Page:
In the previous experiments we had noted that interaction of CD81 bacteria with the tested substrates was less efficient in the presence of GlcNAc than in control experiments. In fact, after 2 h incubation GlcNAc inhibited bacterial association with chitin, copepods and intestinal cells by 57%, 49%, and 43%, respectively (P? 0.05). To see whether in some mutants impaired adherence was associated with the loss of GlcNAc ligands, the experiments reported in Table 1 were also performed in the presence of GlcNAc. Most mutants showed reduced adhesion efficiency to the substrates compared with the respective untreated controls, with the exception of T21, T33 and T87 (Table 2). The mutants were thus grouped into four phenotypic groups: Groups 1 and 2 included mutants showing a reduced ability to interact with chitin-containing substrates and with intestinal cells, respectively (Table 1), but having GlcNAc-sensitive ligand(s) involved in interactions with all tested substrates, as shown by the fact that such interactions were affected by GlcNAc (Table 2). Accordingly, group 1 mutants might have lost GlcNAc-resistant ligand(s) towards chitin-containing surfaces, while group 2 mutants might have lost GlcNAc-resistant ligand(s) towards intestinal cell. The GlcNAc-sensitive ligand(s) were also present in the sole member of Group 3, T16 (Table 2), which exhibited impaired ability to interact with all tested substrates (Table 1). This mutant might have lost GlcNAc-resistant ligand(s) towards all tested substrates. Group 4 consisted of mutants T21, T33 and T87, with impaired interaction with both chitin-containing substrates and epithelial cells (Table 1) and defective in GlcNAc-sensitive ligand(s), as indicated by the fact that such interactions were not affected by GlcNAc (Table 2). Accordingly, distinct bacterial adherence factors for the tested substrates may be present on CD81; they include GlcNAc-resistant ligand(s) involved in interactions with chitin-containing substrates, GlcNAc-resistant ligand(s) involved in adherence to Intestine 407 cells, and GlcNAc-sensitive ligand(s) involved in interactions with both chitin-containing substrates and intestinal cells.

View this table:
2

GlcNAc inhibition of the interactions of CD81 TnphoA mutants with chitin particles, T. fulvus copepods and Intestine 407 monolayers

Phenotypic groupStrainMean number of bacteriaa per
2.5 mg chitin ± SD (×106)Copepod ± SD (×103)Intestine 407 monolayer ± SD (×105)
Control+ GlcNAc% inhibitionControl+ GlcNAc% inhibitionControl+ GlcNAc% inhibition
1T345 ± 635 ± 32220 ± 214 ± 330140 ± 1178 ± 844
T840 ± 42823019 ± 214 ± 227145 ± 1264 ± 556
T1049 ± 52535123 ± 312 ± 148139 ± 1270 ± 450
T1545 ± 52224921 ± 211 ± 248127 ± 1365 ± 749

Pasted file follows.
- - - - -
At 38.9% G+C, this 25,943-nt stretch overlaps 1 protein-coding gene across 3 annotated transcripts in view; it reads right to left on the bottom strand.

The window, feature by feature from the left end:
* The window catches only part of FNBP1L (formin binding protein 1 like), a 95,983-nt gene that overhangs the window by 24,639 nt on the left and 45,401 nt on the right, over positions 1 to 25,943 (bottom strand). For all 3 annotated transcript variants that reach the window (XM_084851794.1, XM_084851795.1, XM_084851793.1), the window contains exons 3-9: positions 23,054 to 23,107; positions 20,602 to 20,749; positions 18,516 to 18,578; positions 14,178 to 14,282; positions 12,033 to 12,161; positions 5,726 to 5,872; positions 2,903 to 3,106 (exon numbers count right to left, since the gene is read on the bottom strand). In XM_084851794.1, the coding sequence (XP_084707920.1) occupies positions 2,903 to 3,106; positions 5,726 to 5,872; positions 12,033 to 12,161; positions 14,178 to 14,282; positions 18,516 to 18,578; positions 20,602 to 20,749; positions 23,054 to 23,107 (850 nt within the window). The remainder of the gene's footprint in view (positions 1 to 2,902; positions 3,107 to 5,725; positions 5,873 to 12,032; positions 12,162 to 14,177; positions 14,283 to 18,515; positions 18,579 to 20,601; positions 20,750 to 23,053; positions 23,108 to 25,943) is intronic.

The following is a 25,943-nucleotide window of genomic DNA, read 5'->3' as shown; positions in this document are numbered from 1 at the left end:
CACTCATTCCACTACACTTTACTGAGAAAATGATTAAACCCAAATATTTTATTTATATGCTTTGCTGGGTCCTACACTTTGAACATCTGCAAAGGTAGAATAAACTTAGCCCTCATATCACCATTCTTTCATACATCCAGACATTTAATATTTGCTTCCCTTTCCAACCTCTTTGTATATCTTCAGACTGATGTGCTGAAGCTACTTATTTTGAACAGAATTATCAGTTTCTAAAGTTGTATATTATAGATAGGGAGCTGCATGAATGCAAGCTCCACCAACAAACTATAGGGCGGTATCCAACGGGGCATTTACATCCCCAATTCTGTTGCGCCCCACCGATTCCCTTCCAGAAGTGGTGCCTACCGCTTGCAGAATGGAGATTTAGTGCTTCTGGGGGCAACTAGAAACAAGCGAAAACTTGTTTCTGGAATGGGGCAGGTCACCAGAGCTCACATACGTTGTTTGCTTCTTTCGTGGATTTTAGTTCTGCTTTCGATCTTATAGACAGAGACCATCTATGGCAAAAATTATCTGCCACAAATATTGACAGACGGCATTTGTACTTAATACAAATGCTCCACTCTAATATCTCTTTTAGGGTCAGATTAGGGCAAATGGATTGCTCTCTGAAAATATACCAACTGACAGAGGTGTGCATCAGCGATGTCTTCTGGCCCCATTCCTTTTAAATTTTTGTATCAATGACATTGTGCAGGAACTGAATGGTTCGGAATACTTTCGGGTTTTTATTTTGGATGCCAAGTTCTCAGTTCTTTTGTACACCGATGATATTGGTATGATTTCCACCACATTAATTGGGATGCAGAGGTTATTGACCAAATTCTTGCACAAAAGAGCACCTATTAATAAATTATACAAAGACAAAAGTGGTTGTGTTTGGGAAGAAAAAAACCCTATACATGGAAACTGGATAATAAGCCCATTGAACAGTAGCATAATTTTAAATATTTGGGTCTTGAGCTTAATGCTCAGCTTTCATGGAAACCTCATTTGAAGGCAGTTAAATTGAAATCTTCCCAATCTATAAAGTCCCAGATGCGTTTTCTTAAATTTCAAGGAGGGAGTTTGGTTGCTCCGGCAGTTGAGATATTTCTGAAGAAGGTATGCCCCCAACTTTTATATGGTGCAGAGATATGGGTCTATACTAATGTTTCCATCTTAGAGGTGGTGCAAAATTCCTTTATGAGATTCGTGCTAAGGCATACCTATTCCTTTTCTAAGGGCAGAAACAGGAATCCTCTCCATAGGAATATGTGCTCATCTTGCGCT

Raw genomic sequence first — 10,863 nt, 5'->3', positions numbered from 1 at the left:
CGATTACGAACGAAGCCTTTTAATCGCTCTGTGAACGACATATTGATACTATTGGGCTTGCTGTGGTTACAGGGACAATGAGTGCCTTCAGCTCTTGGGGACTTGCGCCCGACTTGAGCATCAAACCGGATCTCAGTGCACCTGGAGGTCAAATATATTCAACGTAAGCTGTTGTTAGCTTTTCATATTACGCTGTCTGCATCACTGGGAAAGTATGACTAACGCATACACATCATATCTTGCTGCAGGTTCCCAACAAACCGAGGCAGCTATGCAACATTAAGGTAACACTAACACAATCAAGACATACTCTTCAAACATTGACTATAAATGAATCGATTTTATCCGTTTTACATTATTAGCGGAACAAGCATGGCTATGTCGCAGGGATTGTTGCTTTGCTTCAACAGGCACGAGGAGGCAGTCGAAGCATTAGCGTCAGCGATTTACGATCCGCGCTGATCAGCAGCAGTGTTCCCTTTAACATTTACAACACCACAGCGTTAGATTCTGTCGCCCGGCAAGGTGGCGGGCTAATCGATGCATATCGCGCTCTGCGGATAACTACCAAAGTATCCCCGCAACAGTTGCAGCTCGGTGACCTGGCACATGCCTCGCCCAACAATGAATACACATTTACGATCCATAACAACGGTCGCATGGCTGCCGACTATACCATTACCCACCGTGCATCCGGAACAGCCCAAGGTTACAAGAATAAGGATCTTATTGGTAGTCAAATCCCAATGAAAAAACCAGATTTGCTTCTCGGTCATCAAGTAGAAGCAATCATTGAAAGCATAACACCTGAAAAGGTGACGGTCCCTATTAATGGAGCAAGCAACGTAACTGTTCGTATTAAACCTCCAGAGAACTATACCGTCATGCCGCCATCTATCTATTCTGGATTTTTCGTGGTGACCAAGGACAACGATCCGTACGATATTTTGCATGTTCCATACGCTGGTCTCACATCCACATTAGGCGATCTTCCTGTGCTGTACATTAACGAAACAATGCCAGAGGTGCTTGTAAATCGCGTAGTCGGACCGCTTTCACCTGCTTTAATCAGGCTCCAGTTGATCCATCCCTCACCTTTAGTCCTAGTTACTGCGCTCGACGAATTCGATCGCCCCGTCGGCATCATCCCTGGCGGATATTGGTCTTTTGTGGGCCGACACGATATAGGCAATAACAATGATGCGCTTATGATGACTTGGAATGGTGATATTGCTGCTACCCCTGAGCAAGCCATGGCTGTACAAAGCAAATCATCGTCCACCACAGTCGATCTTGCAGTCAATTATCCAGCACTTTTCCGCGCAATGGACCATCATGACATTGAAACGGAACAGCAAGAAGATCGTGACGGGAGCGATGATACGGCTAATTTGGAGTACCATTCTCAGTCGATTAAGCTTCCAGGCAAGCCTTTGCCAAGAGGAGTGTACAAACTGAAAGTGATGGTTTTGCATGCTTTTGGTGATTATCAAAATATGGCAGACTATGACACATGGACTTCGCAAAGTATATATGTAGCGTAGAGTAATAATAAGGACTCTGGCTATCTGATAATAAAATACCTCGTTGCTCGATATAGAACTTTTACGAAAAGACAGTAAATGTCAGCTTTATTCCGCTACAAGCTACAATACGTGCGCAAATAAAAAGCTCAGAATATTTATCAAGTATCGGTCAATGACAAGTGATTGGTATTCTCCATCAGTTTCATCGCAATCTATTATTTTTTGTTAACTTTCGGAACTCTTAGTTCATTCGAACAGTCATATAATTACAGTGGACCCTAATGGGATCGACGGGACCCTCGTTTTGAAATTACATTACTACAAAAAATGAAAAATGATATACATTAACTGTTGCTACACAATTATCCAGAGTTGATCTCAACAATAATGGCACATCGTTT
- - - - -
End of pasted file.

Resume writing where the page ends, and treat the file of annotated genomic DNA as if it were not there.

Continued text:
T2346 ± 42833919 ± 214 ± 226129 ± 1454 ± 758
T3144 ± 33132924 ± 417 ± 229138 ± 1461 ± 656
2T799 ± 856 ± 74345 ± 426 ± 34269 ± 734 ± 451
T69102 ± 96174048 ± 622 ± 25470 ± 650 ± 529
T92110 ± 1062 ± 64448 ± 628 ± 34273 ± 731 ± 558
3T1638 ± 317 ± 25519 ± 210 ± 14763 ± 537 ± 541
4T2144 ± 545 ± 4b34 ± 233 ± 4b377 ± 776 ± 6b1
T3349 ± 448 ± 5b229 ± 330 ± 3b79 ± 880 ± 9b
T8755 ± 457 ± 6b25 ± 327 ± 3b68 ± 867 ± 8b2
  • –: no inhibition by GlcNAc.

  • aResults were obtained after 2 h incubation. The differences between GlcNAc-treated samples and the respective controls are significant (P± 0.05) except for b.

3.2 Analysis of siMPs and surface hydrophobicity

The results obtained suggested that mutants T21, T33 and T87 might have lost (or undergone a modification of) the ligand performing the function to bind to GlcNAc-containing substrates present in the aquatic environment and in human intestinal cells. Since T87 lacks 53 kDa and 38 kDa surface proteins [24], siMPs of the wild-type strain CD81 and of its TnphoA mutants were extracted and analyzed by SDS–PAGE. As shown in Fig. 1, mutants T21, T33 and T87 lack a 53 kDa protein; as expected, T87 also lacks a 38 kDa protein. Interestingly, a 42 kDa band, not found in the parent strain, is observed in T21. None of the other CD81 derivatives tested showed any difference from the parent (Fig. 1 illustrates the results obtained with two representative mutants, T31 and T16). These results, indicating that a 53 kDa protein is absent in all group 4 mutants and in these mutants only, suggest that this protein might be involved in GlcNAc-sensitive interactions with the tested substrates. The fact that mutant T16, though exhibiting defective interaction with all tested substrates, is sensitive to inhibition by GlcNAc and shows the same siMP electrophoretic pattern as the parent, suggest that V. cholerae may carry other unidentified adhesin(s) capable of binding to a broad range of substrates.

1

SDS–PAGE separation of siMPs isolated from parental strain CD81 and its Tnpho A mutants T16, T21, T31, T33 and T87. Fifteen micrograms of proteins were loaded in each lane. Molecular sizes of markers (kDa) are shown on the right. The position of the 53 kDa protein is indicated by an arrow.